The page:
The ‘Tastic says: Without a doubt, this is this season’s $#*! My Dad Says.  New comedy series loosely based on an observational humor book, so yep, there it is.  It looks like they may have gotten it right this time by having it be written by Chelsea Handler and her staff as opposed to $MDS in which the creator had zero experience in television writing and wasn’t responsible for the actual writing.  We shouldn’t want to like this show because it does contain all of the sitcom clichés that we always complain about, however, just from the little bit that we saw, there is no question that this show has Handler’s unique sense of humor and therefore we’ll begrudgingly watch this and see what happens.

Best Friends Forever:  “Best Friends Forever” is a single-camera comedy that takes a look at what happens when best friends promise to support each other — no matter what the cost or circumstances. When Jessica’s (Jessica St. Clair, “In the Motherhood”) husband files for divorce, she immediately seeks comfort and flies across the country to move back in with her best friend, Lennon (Lennon Parham, “Accidentally on Purpose”). Unfortunately, Lennon’s boyfriend, Joe (Adam Pally, “Happy Endings”), has just moved into the apartment and has turned Jessica’s old room into his perfect home office. As Lennon and Jessica fall into their old routines — beloved traditions, Steel Magnolia marathons and epic girl-talk sessions — Joe begins to feel as if he’s the odd man out. While Lennon struggles to find balance between her previous life with Jessica and her new life with Joe, Jessica’s reentry to single life is complicated by the unresolved feelings that an old friend, Rav (Stephen Schneider, “The Funniest Movie Ever…Just Kidding”), has for her and the fact that pleated khakis aren’t the most flattering single girl look.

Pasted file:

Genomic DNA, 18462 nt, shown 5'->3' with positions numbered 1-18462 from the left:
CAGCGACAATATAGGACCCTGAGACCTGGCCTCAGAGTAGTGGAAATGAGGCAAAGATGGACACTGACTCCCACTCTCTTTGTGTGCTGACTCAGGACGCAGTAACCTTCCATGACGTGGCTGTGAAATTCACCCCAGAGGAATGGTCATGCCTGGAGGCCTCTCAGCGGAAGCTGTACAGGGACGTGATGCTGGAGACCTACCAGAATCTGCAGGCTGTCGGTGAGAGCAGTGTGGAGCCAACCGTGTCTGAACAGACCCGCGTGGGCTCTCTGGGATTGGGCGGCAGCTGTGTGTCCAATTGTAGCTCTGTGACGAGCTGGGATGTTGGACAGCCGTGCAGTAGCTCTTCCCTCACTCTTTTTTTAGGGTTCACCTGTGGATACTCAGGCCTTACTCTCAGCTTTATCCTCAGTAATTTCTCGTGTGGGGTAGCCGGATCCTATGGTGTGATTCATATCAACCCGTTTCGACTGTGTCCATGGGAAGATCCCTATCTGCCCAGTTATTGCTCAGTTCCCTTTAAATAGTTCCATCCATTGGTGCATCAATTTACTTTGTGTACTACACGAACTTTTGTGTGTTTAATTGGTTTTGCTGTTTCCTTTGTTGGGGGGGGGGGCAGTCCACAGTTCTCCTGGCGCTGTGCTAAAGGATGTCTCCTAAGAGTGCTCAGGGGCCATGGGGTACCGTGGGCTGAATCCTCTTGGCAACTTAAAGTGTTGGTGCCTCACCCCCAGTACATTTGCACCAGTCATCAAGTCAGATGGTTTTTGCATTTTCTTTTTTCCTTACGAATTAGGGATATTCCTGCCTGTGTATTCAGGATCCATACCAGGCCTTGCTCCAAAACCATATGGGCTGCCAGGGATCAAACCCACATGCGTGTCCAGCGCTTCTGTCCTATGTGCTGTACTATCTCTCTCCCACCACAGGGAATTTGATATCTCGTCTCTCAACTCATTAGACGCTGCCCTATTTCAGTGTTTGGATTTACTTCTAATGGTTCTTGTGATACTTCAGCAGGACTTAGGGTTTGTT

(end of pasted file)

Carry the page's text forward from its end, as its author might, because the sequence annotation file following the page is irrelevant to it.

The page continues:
The ‘Tastic says:  It’s difficult to judge this show without a little more context than the video below.  Although what can be said is that the setup for the joke at the end was very good and for that alone we’ll check it out.  No promises, though.  This goes into the column of “Maybe.”

Bent:  “Bent” is a new romantic comedy about two people who suddenly find themselves attracted to the qualities that typically repel them. On the surface, Alex (Amanda Peet, “Studio 60 on the Sunset Strip”) and Pete (David Walton, “Perfect Couples”) could not be more different. The recently divorced Alex is a resilient and tough lawyer who now is raising her eight-year-old daughter, Charlie (Joey King, “Ramona and Beezus”), as a single mom. Unwilling to let anything get in her way, she downsizes into a smaller house, and she hires Pete, a recovering gambling addict and unapologetic womanizer, as the contractor to re-do her kitchen. The remodeling job is Pete’s last chance to prove that he is no longer a screw-up — but he doesn’t know what’s about to hit him when he encounters the force of nature that is Alex — nor does she realize that she’s met her match in Pete, a man unafraid to call out her flaws. Jeffrey Tambor (“Arrested Development”) also stars as Pete’s father, Walt, an out-of-work actor, while Margo Harshman (“Sorority Row”) stars as Alex’s wild younger sister Screwsie. This romantic comedy from writer and executive producer Tad Quill (“Scrubs,” “Spin City”) and director Craig Zisk (“Nurse Jackie,” “Weeds”) will prove that these resilient characters are “bent, not broken.” The series is produced by Universal Media Studios.

The ‘Tastic says:  Well, hot damn, yet another comedy on NBC that we think actually looks really enjoyable.  Bent has an excellent cast and some really quick and sharp comedy timing as well as characters who actually – God forbid – seem well-written and likable.  Surprisingly enough, this is looks like another winner for NBC.